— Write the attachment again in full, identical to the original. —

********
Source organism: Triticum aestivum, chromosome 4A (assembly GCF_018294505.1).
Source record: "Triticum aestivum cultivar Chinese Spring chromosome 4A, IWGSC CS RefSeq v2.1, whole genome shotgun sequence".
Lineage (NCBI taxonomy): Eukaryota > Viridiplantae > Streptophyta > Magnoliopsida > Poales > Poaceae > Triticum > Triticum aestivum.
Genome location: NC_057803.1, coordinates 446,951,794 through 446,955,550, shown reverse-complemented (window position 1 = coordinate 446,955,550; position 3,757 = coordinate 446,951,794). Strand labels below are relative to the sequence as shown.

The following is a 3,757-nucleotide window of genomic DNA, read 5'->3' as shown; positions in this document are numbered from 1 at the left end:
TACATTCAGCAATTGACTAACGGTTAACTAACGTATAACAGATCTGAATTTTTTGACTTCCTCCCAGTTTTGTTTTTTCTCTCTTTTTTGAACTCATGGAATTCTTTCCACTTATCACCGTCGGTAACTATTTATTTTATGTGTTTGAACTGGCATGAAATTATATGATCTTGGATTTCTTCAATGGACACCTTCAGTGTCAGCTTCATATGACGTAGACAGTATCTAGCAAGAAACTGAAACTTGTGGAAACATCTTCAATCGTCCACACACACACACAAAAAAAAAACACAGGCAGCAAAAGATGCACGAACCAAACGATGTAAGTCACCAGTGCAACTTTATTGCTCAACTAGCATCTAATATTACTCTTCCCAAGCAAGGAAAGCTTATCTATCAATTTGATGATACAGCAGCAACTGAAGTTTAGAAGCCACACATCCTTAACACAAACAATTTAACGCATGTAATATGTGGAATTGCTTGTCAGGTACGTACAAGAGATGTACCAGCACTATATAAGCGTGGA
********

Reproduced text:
Source organism: Triticum aestivum, chromosome 4A (assembly GCF_018294505.1).
Source record: "Triticum aestivum cultivar Chinese Spring chromosome 4A, IWGSC CS RefSeq v2.1, whole genome shotgun sequence".
Lineage (NCBI taxonomy): Eukaryota > Viridiplantae > Streptophyta > Magnoliopsida > Poales > Poaceae > Triticum > Triticum aestivum.
Genome location: NC_057803.1, coordinates 446,951,794 through 446,955,550, shown reverse-complemented (window position 1 = coordinate 446,955,550; position 3,757 = coordinate 446,951,794). Strand labels below are relative to the sequence as shown.

The following is a 3,757-nucleotide window of genomic DNA, read 5'->3' as shown; positions in this document are numbered from 1 at the left end:
TACATTCAGCAATTGACTAACGGTTAACTAACGTATAACAGATCTGAATTTTTTGACTTCCTCCCAGTTTTGTTTTTTCTCTCTTTTTTGAACTCATGGAATTCTTTCCACTTATCACCGTCGGTAACTATTTATTTTATGTGTTTGAACTGGCATGAAATTATATGATCTTGGATTTCTTCAATGGACACCTTCAGTGTCAGCTTCATATGACGTAGACAGTATCTAGCAAGAAACTGAAACTTGTGGAAACATCTTCAATCGTCCACACACACACACAAAAAAAAAACACAGGCAGCAAAAGATGCACGAACCAAACGATGTAAGTCACCAGTGCAACTTTATTGCTCAACTAGCATCTAATATTACTCTTCCCAAGCAAGGAAAGCTTATCTATCAATTTGATGATACAGCAGCAACTGAAGTTTAGAAGCCACACATCCTTAACACAAACAATTTAACGCATGTAATATGTGGAATTGCTTGTCAGGTACGTACAAGAGATGTACCAGCACTATATAAGCGTGGA